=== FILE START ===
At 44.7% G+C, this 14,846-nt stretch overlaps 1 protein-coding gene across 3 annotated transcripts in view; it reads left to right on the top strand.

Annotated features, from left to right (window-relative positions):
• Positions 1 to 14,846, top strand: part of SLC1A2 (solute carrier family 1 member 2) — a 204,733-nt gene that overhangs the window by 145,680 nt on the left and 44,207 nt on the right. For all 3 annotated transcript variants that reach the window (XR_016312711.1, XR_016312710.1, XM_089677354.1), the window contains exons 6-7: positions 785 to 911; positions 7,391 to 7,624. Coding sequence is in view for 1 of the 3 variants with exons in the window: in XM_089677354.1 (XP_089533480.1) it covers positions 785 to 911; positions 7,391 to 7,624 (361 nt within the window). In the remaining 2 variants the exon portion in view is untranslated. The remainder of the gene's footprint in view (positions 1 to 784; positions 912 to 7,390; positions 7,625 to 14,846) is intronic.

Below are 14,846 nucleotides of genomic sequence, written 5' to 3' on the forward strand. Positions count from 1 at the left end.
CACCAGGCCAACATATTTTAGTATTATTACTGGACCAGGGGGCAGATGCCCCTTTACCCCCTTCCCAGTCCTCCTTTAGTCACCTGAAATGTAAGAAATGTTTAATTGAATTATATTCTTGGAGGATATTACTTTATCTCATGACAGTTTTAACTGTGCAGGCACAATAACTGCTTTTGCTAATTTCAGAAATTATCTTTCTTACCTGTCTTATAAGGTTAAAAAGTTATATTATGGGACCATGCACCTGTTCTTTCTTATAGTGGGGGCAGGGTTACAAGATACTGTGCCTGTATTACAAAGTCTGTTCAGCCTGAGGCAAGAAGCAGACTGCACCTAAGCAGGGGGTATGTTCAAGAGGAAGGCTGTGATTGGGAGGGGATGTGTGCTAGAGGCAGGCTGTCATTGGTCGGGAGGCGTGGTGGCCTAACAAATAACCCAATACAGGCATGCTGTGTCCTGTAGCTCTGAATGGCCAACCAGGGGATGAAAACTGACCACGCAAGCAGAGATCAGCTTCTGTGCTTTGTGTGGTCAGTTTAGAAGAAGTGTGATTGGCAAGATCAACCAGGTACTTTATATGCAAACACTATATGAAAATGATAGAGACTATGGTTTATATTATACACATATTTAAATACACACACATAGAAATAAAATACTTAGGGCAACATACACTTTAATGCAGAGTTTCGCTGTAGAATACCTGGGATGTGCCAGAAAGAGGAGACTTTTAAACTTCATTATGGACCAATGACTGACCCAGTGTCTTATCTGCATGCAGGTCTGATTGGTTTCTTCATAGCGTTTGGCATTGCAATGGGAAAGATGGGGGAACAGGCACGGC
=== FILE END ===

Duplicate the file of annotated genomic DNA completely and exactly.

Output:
At 44.7% G+C, this 14,846-nt stretch overlaps 1 protein-coding gene across 3 annotated transcripts in view; it reads left to right on the top strand.

Annotated features, from left to right (window-relative positions):
• Positions 1 to 14,846, top strand: part of SLC1A2 (solute carrier family 1 member 2) — a 204,733-nt gene that overhangs the window by 145,680 nt on the left and 44,207 nt on the right. For all 3 annotated transcript variants that reach the window (XR_016312711.1, XR_016312710.1, XM_089677354.1), the window contains exons 6-7: positions 785 to 911; positions 7,391 to 7,624. Coding sequence is in view for 1 of the 3 variants with exons in the window: in XM_089677354.1 (XP_089533480.1) it covers positions 785 to 911; positions 7,391 to 7,624 (361 nt within the window). In the remaining 2 variants the exon portion in view is untranslated. The remainder of the gene's footprint in view (positions 1 to 784; positions 912 to 7,390; positions 7,625 to 14,846) is intronic.

Below are 14,846 nucleotides of genomic sequence, written 5' to 3' on the forward strand. Positions count from 1 at the left end.
CACCAGGCCAACATATTTTAGTATTATTACTGGACCAGGGGGCAGATGCCCCTTTACCCCCTTCCCAGTCCTCCTTTAGTCACCTGAAATGTAAGAAATGTTTAATTGAATTATATTCTTGGAGGATATTACTTTATCTCATGACAGTTTTAACTGTGCAGGCACAATAACTGCTTTTGCTAATTTCAGAAATTATCTTTCTTACCTGTCTTATAAGGTTAAAAAGTTATATTATGGGACCATGCACCTGTTCTTTCTTATAGTGGGGGCAGGGTTACAAGATACTGTGCCTGTATTACAAAGTCTGTTCAGCCTGAGGCAAGAAGCAGACTGCACCTAAGCAGGGGGTATGTTCAAGAGGAAGGCTGTGATTGGGAGGGGATGTGTGCTAGAGGCAGGCTGTCATTGGTCGGGAGGCGTGGTGGCCTAACAAATAACCCAATACAGGCATGCTGTGTCCTGTAGCTCTGAATGGCCAACCAGGGGATGAAAACTGACCACGCAAGCAGAGATCAGCTTCTGTGCTTTGTGTGGTCAGTTTAGAAGAAGTGTGATTGGCAAGATCAACCAGGTACTTTATATGCAAACACTATATGAAAATGATAGAGACTATGGTTTATATTATACACATATTTAAATACACACACATAGAAATAAAATACTTAGGGCAACATACACTTTAATGCAGAGTTTCGCTGTAGAATACCTGGGATGTGCCAGAAAGAGGAGACTTTTAAACTTCATTATGGACCAATGACTGACCCAGTGTCTTATCTGCATGCAGGTCTGATTGGTTTCTTCATAGCGTTTGGCATTGCAATGGGAAAGATGGGGGAACAGGCACGGC